Gulfstream Aerospace Corp.’s all-new G500 made its European debut last week, traveling across the Atlantic to participate in the Gulfstream static display at the 2016 Farnborough International Airshow.
The G500 flew nonstop from Savannah/Hilton Head International Airport to Farnborough Airport in 6 hours and 55 minutes, accomplishing the 3,732-nautical-mile/6,912-kilometer flight at an average speed of Mach 0.90 and altitude of 45,000 feet/13,716 meters. Gulfstream pilots Scott Evans, Brian Dickerson and Sean Sheldon were in the flight deck with Flight Test engineers Darren Klaus and Ray Beach on board.
“Since the first flight of the G500 in May 2015, we have been steadily expanding the test fleet and progressing toward the aircraft’s certification in 2017,” said Mark Burns, president, Gulfstream. “I’m pleased that we were able to bring the G500 to Farnborough to show the aircraft’s industry-leading safety, performance and comfort to our customers.”
The G500 participating in Farnborough is the fourth test aircraft and serves as the test bed for avionics, water ingestion and select systems (water/waste, lighting, fire protection).
To date, the G500 test fleet has flown more than 300 flights and surpassed 1,280 flight hours. The aircraft have achieved a maximum speed of Mach 0.995 and an altitude of 53,000 ft/16,154 m. The longest duration flight was 7 hours and 35 minutes.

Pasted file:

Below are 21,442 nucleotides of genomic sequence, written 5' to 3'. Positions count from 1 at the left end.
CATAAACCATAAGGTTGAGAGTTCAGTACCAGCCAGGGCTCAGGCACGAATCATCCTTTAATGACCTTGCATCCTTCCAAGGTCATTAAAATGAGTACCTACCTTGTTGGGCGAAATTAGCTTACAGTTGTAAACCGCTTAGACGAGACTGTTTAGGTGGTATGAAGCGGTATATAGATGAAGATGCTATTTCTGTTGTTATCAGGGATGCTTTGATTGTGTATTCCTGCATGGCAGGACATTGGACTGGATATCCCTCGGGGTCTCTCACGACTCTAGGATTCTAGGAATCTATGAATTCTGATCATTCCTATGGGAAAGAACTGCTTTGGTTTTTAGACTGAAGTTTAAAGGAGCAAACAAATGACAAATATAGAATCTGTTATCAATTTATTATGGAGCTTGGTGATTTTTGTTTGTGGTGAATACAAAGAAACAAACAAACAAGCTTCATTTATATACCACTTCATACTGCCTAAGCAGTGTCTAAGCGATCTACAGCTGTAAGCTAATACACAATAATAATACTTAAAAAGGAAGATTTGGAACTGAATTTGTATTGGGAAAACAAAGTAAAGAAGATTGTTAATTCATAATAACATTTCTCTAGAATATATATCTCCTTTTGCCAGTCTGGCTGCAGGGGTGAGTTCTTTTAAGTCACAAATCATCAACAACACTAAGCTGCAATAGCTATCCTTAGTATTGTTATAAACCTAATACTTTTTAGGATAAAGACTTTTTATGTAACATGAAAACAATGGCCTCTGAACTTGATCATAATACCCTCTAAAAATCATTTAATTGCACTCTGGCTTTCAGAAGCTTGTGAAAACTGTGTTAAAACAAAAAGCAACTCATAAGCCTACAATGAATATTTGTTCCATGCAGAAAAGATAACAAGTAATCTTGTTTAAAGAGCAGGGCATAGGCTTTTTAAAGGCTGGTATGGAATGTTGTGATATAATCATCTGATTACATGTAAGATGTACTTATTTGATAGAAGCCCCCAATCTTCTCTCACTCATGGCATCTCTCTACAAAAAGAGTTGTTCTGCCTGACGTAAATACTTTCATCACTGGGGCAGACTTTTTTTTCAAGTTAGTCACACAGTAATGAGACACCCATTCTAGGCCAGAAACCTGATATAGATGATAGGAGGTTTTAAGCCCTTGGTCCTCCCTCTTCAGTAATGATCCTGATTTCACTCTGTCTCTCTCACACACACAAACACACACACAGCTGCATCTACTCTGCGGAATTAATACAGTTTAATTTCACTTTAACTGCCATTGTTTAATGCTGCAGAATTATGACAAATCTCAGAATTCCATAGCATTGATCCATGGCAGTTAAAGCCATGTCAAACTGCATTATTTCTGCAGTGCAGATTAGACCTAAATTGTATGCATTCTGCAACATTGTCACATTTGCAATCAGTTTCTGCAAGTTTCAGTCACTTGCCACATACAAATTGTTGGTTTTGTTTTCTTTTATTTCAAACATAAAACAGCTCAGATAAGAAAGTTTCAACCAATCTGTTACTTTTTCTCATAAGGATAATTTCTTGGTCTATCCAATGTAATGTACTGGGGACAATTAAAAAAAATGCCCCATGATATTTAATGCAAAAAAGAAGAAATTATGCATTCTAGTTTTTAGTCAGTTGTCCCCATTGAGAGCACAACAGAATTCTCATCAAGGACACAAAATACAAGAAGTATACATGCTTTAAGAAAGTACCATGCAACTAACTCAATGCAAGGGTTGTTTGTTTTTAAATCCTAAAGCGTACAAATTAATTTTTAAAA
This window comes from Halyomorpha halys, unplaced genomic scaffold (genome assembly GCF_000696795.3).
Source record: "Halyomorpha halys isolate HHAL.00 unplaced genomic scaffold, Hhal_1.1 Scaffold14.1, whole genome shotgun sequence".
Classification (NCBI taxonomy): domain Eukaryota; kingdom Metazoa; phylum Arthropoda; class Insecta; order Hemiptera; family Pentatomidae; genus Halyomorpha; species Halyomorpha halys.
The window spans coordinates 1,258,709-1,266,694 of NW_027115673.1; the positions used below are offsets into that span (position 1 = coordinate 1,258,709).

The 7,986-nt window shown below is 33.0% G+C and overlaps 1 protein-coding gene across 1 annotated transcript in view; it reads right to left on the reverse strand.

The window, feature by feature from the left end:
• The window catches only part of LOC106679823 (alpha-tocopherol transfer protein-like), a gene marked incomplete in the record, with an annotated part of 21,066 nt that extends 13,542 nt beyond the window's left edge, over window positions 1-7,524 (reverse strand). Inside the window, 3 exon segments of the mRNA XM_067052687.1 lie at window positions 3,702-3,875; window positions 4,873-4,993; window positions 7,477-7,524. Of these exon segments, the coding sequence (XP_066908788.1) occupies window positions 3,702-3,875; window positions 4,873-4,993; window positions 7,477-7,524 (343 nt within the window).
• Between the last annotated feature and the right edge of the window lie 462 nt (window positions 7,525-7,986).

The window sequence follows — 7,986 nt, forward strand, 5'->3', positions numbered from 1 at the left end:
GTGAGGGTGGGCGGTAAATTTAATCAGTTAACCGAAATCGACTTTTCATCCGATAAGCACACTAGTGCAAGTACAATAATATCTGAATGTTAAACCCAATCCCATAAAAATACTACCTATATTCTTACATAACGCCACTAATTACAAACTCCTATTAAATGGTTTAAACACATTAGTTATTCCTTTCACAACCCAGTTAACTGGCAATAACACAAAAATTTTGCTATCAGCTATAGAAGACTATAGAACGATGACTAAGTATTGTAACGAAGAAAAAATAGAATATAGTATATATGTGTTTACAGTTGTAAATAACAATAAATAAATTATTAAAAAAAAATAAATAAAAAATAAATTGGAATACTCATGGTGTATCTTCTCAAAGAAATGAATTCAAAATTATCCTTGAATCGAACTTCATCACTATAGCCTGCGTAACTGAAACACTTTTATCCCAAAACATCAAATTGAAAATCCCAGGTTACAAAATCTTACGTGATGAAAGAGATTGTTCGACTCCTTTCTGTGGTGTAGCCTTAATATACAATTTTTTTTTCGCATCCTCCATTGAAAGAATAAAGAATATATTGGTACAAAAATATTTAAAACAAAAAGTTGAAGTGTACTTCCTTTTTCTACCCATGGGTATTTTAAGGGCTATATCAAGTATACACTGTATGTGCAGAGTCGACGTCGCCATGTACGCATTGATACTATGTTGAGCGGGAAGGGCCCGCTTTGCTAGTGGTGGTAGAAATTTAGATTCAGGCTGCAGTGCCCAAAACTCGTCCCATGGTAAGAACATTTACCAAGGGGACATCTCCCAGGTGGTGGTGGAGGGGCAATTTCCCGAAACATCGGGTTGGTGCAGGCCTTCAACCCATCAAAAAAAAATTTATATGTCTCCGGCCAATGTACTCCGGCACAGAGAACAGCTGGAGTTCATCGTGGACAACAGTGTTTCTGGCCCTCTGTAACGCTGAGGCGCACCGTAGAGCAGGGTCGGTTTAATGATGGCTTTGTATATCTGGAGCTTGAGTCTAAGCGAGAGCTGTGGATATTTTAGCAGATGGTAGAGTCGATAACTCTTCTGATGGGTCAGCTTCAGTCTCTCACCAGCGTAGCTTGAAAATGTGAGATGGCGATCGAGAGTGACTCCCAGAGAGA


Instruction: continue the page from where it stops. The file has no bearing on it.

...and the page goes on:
The fifth test aircraft, P1, is at the Savannah Completions center, where it is receiving a full interior that will be used to test the form, fit and function of various cabin elements.
At this point in the test program, the G500 flight-test aircraft have completed expanding the flight envelope, which includes flutter, altitude, Mach and temperature, as well as testing of initial handling qualities, ice shapes and stalls.
Gulfstream has conducted more than 50,000 hours of ground testing in its state-of-the-art labs to support the aircraft’s continued development. The company recently completed ultimate load testing, taking the G500 structural test article beyond 150 percent of limit load. It is set to begin a multi-year fatigue testing program that will simulate three lifetimes of airframe operation.
The G500 is slated to receive type certification in 2017 and deliver in 2018. The G600 is projected to enter service in 2019.
The G500 can fly 5,000 nautical miles/9,260 kilometers at Mach 0.85 or 3,800 nm/7,038 km at Mach 0.90, while the G600 can carry passengers 6,200 nm/11,482 km at Mach 0.85 and 4,800 nm/8,890 km at Mach 0.90. The maximum operating speed for both aircraft is Mach 0.925, the same maximum speed as Gulfstream’s G650 and G650ER.